Ian McDonald Remembered

Ian McDonald, the British multi-instrumentalist, was in the shadows even when he was in the spotlight. He co-founded two seminal rock bands, but most rock fans only heard of him when he passed away on February 9, 2022. McDonald did his speaking with his playing.

Ian McDonald, along with Greg Lake, Robert Fripp and Michael Giles recorded the debut King Crimson album, In the Court of the Crimson King (1969). McDonald co-wrote all of the album’s songs, co-produced, and provided keyboards, clarinet, flute and sax.

McDonald was one of the first to use the Mellotron which produced spacey, orchestral sounds on a keyboard. One of my favorite songs from the album is “I Talk to the Wind”. Progressive-rock would not be the same McDonald had not joined King Crimson (sorry for the double negative). Not just the sound, but the song structure of prog-rock benefitted from McDonald’s haunting, adventurous soundscape.

“When I had the idea of forming Foreigner, Ian McDonald was among the first I turned to. He was and always will be a giant on the English progressive rock scene. He was a musician of great substance and versatility. It was a real thrill to work with him then and again at more recent Foreigner concerts. He will be sadly missed.” – Mick Jones, Foreigner guitarist/founder

After leaving King Crimson, McDonald and drummer Michael Giles recorded an album together, McDonald & Giles. This progressive rock effort maybe did not live up to expectations, but it’s no less than the second King Crimson album, which had some material from McDonald. Sadly, this was the only album from the McDonald and Giles duo.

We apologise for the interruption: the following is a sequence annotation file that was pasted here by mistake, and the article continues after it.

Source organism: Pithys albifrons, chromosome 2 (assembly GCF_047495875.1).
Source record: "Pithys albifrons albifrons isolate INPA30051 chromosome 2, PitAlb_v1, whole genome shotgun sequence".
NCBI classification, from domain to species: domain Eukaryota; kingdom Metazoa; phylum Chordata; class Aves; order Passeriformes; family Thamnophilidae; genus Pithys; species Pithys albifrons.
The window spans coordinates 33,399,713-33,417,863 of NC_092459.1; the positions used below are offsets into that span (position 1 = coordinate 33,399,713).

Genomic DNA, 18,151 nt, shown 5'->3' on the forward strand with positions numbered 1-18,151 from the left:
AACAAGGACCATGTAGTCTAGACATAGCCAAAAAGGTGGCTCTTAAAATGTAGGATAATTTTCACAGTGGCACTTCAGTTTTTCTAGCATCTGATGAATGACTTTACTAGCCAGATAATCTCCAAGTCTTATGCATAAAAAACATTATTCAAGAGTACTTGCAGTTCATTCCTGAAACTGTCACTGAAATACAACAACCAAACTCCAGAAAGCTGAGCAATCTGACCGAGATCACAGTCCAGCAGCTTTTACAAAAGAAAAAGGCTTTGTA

McDonald played a variety of sessions including the saxophone on T. Rex’s iconic “Get It On (Bang a Gong)”.

“I used to say, ‘Oh, I shouldn’t have left Crimson when I did.’ But I don’t think that way anymore. I believe that was meant to be, because many wonderful things happened as a result of me doing that.” – Ian McDonald

In the mid 1970s, McDonald co-founded the English-American rock band, Foreigner. The six-piece band scored a number of hits such as “Cold as Ice” and “Feels Like the First Time” from their debut album, Foreigner. The follow-up album, Double Vision, was even more impressive with the title track, “Hot Blooded” and “Blue Morning, Blue Day”. Hot Blooded is the band’s best overall album. Head Games followed and although it sold in the millions, it feels like a weaker effort. McDonald, Al Greenwood and Ed Gagliardi were fired from the band. Years later, McDonald and other original members would guest with band on the 40th-anniversary tour.

In 1999, McDonald released a solo album, Drivers Eyes, with the help of Michael Giles, John Wetton, Lou Gramm, Steve Hackett, Peter Frampton and others.

Drivers Eyes is a very fine set of songs, but it was sadly passed over. It’s a jazz-rock, progressive-rock, mix of music. These songs would have fit nicely on early Foreigner albums.

More recently, McDonald teamed with Ted Zurkowski in the band, Honey West.

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